Battle of the Somme
General Rawlinson is not particularly happy at the moment, having presided over a gigantic wet fart of an offensive on the 23rd. Something must be done, so he’s thought back to the Bazentin Ridge offensive. The Chief is still very annoyed that Delville Wood and Longueval have not been taken. It’s a very small area, barely a square mile. The successes of Bazentin Ridge came from more artillery and a narrower front. This time, he’s going to take as much artillery as was firing between Bazentin and Delville Wood last time, and turn it all on Delville Wood and Longueval for an hour tomorrow.
Between shrapnel and high explosive, over the course of that hour, there will be one shell for every 25 square yards of ground. It will be theoretically impossible to stand in the same place for that hour and not get hit by something. Of course we know it doesn’t work like that; there will be a few lucky souls who survive, because there always are. But, ye gods, a much smaller weight of shell saw the South Africans off last week. I’d say “nothing exceeds like excess”, but I rather suspect that this kind of excess is in fact the new normal.
Meanwhile, the brutal shelling continues at Pozieres. The ANZACs can’t last like this forever. They need food and water at least, to say nothing of ammunition or reinforcements. (The 2nd Australian Division is now moving forward to replace the 1st.) Sergeant Preston of the 9th Australian Battalion has volunteered to take a party back to the rear and find something, anything, to bring back to their mates.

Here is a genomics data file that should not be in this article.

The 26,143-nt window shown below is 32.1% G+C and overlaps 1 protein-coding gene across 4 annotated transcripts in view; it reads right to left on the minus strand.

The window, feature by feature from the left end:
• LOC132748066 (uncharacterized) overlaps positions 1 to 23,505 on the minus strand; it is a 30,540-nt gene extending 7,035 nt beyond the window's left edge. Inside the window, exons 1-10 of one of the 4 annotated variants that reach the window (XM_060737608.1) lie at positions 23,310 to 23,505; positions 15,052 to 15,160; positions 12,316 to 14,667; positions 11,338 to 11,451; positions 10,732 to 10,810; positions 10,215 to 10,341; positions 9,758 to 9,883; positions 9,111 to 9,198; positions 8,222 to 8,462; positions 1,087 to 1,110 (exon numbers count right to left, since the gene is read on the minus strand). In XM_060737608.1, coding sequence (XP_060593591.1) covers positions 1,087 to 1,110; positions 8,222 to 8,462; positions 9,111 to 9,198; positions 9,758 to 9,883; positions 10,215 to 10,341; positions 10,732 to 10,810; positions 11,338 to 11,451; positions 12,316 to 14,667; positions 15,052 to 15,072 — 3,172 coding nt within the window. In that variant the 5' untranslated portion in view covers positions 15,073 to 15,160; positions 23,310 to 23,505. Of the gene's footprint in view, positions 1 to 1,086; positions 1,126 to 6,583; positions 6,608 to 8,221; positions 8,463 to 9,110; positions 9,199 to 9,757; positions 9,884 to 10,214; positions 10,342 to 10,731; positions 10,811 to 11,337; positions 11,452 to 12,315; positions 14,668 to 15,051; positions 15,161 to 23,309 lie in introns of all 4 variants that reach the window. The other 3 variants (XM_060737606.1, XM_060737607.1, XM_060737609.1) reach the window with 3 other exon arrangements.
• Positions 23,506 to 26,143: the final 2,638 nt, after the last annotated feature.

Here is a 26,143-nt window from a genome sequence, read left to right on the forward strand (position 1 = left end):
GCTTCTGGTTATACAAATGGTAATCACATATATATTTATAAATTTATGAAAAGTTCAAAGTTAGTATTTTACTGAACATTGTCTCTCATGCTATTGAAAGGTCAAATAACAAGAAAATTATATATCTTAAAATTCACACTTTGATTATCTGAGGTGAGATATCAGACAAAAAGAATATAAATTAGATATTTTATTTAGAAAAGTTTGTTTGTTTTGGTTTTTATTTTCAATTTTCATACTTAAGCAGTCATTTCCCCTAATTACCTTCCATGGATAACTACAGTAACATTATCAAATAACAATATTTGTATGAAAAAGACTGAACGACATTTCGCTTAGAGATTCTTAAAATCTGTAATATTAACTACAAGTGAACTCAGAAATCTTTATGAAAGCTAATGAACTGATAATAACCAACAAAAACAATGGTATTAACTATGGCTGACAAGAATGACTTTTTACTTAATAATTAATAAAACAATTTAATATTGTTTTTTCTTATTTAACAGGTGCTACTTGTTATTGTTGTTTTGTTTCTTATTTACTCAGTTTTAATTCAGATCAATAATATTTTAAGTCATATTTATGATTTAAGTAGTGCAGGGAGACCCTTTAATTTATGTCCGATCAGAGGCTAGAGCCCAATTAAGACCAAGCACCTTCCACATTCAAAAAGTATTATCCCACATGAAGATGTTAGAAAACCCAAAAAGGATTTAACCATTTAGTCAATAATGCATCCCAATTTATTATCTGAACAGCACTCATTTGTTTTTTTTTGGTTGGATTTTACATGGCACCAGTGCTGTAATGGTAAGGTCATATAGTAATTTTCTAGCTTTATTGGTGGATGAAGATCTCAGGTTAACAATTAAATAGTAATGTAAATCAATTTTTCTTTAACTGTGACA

Big shells were falling thickly. We could see them like black streaks coming down from the sky just before they hit the ground. Often times we were thrown to the ground with concussion, great clods of earth showering us and making our steel helmets ring. One member of the party, Private Fitzgerald, was partly buried, but was quickly dug out and left in the nearest trench to await the stretcher bearers. Eventually we reached Contalmaison, got some water in benzene tins, and made our way back to the front. The water, as can be imagined, had a strong benzene flavour.
On the way we passed Fitzgerald, badly wounded, but still alive.
I do quite sincerely doubt whether anyone complained about the taste of the water.
JRR Tolkien is back up the line. This time he’s gone to Beaumont Hamel. Which brings us, incidentally, to an important change. General Haig has finally got round to deciding what should be done about that fucker Hunter-Weston and VIII Corps. The BEF is exceedingly short on good candidates for corps command at the moment. (An uncharitable person might suggest they’re pretty short on good candidates to clean the latrines, never mind corps commanders.) Sacking Hunter-Weston is, apparently, not possible; and if he were sacked, he might very well end up in Sir John French’s gossip factory in London, making mischief.
However, what can be done is to transfer his corps to 2nd Army and send them to the Ypres salient. The implication will be quite obvious, and it will also be simple enough to keep bouncing him away from any future offensive. Hunter-Weston himself will soon be writing a letter to his wife, protesting far too much that he most certainly isn’t being confined to the kiddie pool and made to wear armbands and use floats. But I’m not buying that, and I sincerely hope that this is the last time I have to type his stupid double-barrelled name.